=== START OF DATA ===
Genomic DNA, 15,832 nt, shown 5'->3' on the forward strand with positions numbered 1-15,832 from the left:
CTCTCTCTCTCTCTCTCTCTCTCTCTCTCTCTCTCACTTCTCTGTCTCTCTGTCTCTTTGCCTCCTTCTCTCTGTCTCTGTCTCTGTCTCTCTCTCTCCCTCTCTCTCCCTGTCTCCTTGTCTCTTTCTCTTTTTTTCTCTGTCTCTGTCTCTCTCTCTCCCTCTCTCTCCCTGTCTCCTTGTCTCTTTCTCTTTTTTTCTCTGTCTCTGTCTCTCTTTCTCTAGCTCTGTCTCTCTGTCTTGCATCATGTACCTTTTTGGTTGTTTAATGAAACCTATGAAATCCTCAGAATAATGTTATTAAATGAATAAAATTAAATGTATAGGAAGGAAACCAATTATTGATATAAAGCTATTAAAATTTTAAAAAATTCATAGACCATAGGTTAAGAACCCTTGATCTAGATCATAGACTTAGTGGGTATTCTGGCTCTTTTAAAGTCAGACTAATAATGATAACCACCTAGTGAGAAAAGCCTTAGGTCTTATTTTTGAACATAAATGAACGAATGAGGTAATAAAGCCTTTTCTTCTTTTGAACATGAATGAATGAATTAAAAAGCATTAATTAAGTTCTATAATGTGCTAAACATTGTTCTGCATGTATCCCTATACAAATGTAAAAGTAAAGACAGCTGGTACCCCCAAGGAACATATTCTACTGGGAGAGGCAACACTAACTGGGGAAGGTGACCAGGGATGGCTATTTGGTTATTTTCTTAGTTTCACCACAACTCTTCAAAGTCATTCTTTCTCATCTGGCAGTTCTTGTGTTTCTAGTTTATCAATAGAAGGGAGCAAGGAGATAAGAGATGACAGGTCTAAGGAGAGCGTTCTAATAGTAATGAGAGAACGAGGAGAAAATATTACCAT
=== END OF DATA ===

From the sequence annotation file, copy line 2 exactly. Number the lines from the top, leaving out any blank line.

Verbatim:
CTCTCTCTCTCTCTCTCTCTCTCTCTCTCTCTCTCACTTCTCTGTCTCTCTGTCTCTTTGCCTCCTTCTCTCTGTCTCTGTCTCTGTCTCTCTCTCTCCCTCTCTCTCCCTGTCTCCTTGTCTCTTTCTCTTTTTTTCTCTGTCTCTGTCTCTCTCTCTCCCTCTCTCTCCCTGTCTCCTTGTCTCTTTCTCTTTTTTTCTCTGTCTCTGTCTCTCTTTCTCTAGCTCTGTCTCTCTGTCTTGCATCATGTACCTTTTTGGTTGTTTAATGAAACCTATGAAATCCTCAGAATAATGTTATTAAATGAATAAAATTAAATGTATAGGAAGGAAACCAATTATTGATATAAAGCTATTAAAATTTTAAAAAATTCATAGACCATAGGTTAAGAACCCTTGATCTAGATCATAGACTTAGTGGGTATTCTGGCTCTTTTAAAGTCAGACTAATAATGATAACCACCTAGTGAGAAAAGCCTTAGGTCTTATTTTTGAACATAAATGAACGAATGAGGTAATAAAGCCTTTTCTTCTTTTGAACATGAATGAATGAATTAAAAAGCATTAATTAAGTTCTATAATGTGCTAAACATTGTTCTGCATGTATCCCTATACAAATGTAAAAGTAAAGACAGCTGGTACCCCCAAGGAACATATTCTACTGGGAGAGGCAACACTAACTGGGGAAGGTGACCAGGGATGGCTATTTGGTTATTTTCTTAGTTTCACCACAACTCTTCAAAGTCATTCTTTCTCATCTGGCAGTTCTTGTGTTTCTAGTTTATCAATAGAAGGGAGCAAGGAGATAAGAGATGACAGGTCTAAGGAGAGCGTTCTAATAGTAATGAGAGAACGAGGAGAAAATATTACCAT